A Little Off

A primary wing feather of a northern flicker (red-shafted) sits on a lichen-covered builder in McDowell Sonoran Preserve in Scottsdale, Arizona on December 31, 2022. Original: _Z722527.NEF

On the last day of the year I was walking Bear in the desert when I noticed some extra color amongst the lichens. “A flicker feather!” I exclaimed to a disinterested pup, and since I had my superzoom got out the camera for a quick snap of one of their lovely primary wing feathers (see the US Fish & Wildlife Service Feather Atlas for more examples). I hesitated because something was off but I couldn’t put my finger on it. There was a beat, and a beat, and a beat, then I realized it was from a red-shafted flicker!

Before we moved here this variety of northern flicker was a backyard bird for us, and when I read that Arizona had both this flicker and a gilded flicker that nested in saguaros, I hoped I’d get to see one of the gildeds, however unlikely it was. Once we arrived I realized it was not unlikely at all as I had it the wrong-way round, the golden birds are the ones I see frequently. I once thought I saw a red-shafted flicker flying across the desert but I later so second-guessed myself that I struck it from my list. There aren’t any saguaros in the section of the park where I found this feather, perhaps I’ve been hiking around too many saguaros to see my once familiar friends.

But how can you not?

Transfixed

A saguaro with exposed damage that resembles Medusa in George Doc Cavalliere Park in Scotttsdale, Arizona on October 16, 2022. Originals: _ZFC2899.NEF to _ZFC2919.NEF

While watching woodpeckers I noticed the saguaro beside the trail had exposed damage resembling Medusa’s head, covered in swirling snakes. That saguaros have a thin gorgon layer between their green skin and the spongy material beneath would explain why I sometimes stand transfixed before them, unable to avert my gaze.

The Return of White Whisker

Our cat Trixie relaxes on the couch on December 10, 2022. Original: _Z721861.NEF

As a kitten in addition to her normal allotment of whiskers Trixie had three thick white ones. Once they fell out they never grew back, at least not until recently when one made its bold return. It fell out a few days back and so far its siblings have stayed dormant, so she’s back to looking like her normal self. This picture is from December when White Whisker was in full force.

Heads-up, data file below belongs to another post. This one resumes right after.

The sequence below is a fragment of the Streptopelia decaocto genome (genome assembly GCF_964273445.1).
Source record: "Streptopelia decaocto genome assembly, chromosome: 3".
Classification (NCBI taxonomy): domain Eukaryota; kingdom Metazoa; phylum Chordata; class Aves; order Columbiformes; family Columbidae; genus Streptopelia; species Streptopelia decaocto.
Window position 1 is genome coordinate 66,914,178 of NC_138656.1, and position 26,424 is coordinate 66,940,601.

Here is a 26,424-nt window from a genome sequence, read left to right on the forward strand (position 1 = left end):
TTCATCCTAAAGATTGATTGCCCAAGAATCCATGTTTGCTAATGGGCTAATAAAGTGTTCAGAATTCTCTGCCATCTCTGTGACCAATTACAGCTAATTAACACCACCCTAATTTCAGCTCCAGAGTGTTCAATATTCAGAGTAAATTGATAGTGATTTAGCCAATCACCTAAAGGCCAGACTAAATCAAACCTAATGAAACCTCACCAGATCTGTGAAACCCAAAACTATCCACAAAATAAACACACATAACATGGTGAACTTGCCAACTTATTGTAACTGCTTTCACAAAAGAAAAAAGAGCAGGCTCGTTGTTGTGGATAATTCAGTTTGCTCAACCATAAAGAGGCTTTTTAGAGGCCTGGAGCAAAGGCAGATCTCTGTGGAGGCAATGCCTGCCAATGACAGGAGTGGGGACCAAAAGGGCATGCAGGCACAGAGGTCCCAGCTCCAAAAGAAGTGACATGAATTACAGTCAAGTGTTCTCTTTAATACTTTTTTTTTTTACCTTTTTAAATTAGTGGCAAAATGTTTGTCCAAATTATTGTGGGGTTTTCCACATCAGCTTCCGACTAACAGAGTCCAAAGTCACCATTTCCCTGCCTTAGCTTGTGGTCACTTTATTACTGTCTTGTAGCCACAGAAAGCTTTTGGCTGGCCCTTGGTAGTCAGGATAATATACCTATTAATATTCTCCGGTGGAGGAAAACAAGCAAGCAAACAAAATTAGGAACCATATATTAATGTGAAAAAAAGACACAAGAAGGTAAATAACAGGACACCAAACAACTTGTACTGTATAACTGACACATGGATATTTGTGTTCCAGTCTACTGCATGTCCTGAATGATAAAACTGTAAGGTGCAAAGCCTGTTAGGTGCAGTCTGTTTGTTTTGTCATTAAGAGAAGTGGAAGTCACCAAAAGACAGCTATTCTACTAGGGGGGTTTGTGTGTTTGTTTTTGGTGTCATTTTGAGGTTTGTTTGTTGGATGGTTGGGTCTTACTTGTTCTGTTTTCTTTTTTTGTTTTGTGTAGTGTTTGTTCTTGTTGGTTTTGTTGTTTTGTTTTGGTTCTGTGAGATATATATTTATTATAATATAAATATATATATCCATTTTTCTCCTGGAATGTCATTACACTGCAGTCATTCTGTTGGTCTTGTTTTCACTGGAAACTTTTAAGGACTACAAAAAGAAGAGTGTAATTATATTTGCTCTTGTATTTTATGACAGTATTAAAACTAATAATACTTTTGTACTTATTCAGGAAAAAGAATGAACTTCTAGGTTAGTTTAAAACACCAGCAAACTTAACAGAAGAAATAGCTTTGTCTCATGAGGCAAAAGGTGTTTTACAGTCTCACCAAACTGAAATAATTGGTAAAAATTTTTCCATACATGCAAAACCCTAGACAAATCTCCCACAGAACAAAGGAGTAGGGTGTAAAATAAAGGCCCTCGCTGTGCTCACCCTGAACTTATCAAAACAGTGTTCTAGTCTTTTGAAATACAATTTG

Artist-in-Residence

A great horned owl perches on a granite boulder covered in bird droppings in McDowell Sonoran Preserve in Scottsdale, Arizona on December 30, 2022. Original: _CAM6414.ARW

While walking Bear I noticed a large mural painted across a boulder in the desert and wondered who the artist was. While I don’t usually bring the telephoto zoom on dog walks, I had it on this occasion and there’s a nice spot on the trail here to stop for a snack break. As Bear lapped up his water I trained the lens on the rocks and was shocked to see the artist-in-residence was in residence! Bear isn’t much of a birder, especially not when they’re this far off, he’s more fond of mammals. There are lots of jackrabbits here, when he sees one his eyes light up as if to say “Giant rabbit!”, which isn’t quite true but I’m not going to split hares with the pup.

I Didn’t Even Make It A Day

A close-up of our cat Trixie looking out from a cat bed on October 9, 2022. Original: _Z727176.NEF

New Year’s Day arrived with a steady and gentle rain, Bear and I took advantage with a long walk in the neighborhood we had all to ourselves. It almost felt like Portland save for the saguaros standing in the mist. Trixie slept in my lap most of the day, when daylight fell the winds picked up and she hopped off my lap and hid under the blanket beside me. She disappeared when a thunderstorm arrived with the night so I went into the bedroom to check on her, bending down to kiss the tiny lump under the covers on my side of the bed, thanked with a quiet squeak. When the storm passed she returned to my lap but I was chagrined my promise there would be no thunder until July didn’t survive even a day into the new year.

Lost Worlds

Heavy clouds obscure the McDowell Mountains and Tom's Thumb in Scottsdale, Arizona on December 30, 2022. Original: _Z722417.NEF

My week off from work brought heavy clouds and gentle rains, reminding me of lost worlds. Looking out to the obscured mountain peaks, of ancient times when land emerged from the sea. Walking Bear in the mist and rain, of walking Ellie in the damp Portland winters, toweling her off when we got home. The rain caught Bear and I but once on our long walks, I stayed dry since I still have all my rain gear, and Bear, like Ellie before him, was as happy in the wet as the dry.

Morning Ablutions

A canyon towhee pauses while preening at sunrise on the Chuckwagon Trail in McDowell Sonoran Preserve in Scottsdale, Arizona on September 18, 2022. Original: _CAM5336.ARW

Another in my series exploring light as it arrives or departs the desert. If it looks like the towhee puffed out its feathers to protect against the cold, it hadn’t, this was mid-September when cool hasn’t yet entered the desert’s vocabulary, much less cold. I was watching it preen before sunrise and luckily it was still at it as the light peeked over the mountains, the hills behind it still in shadow.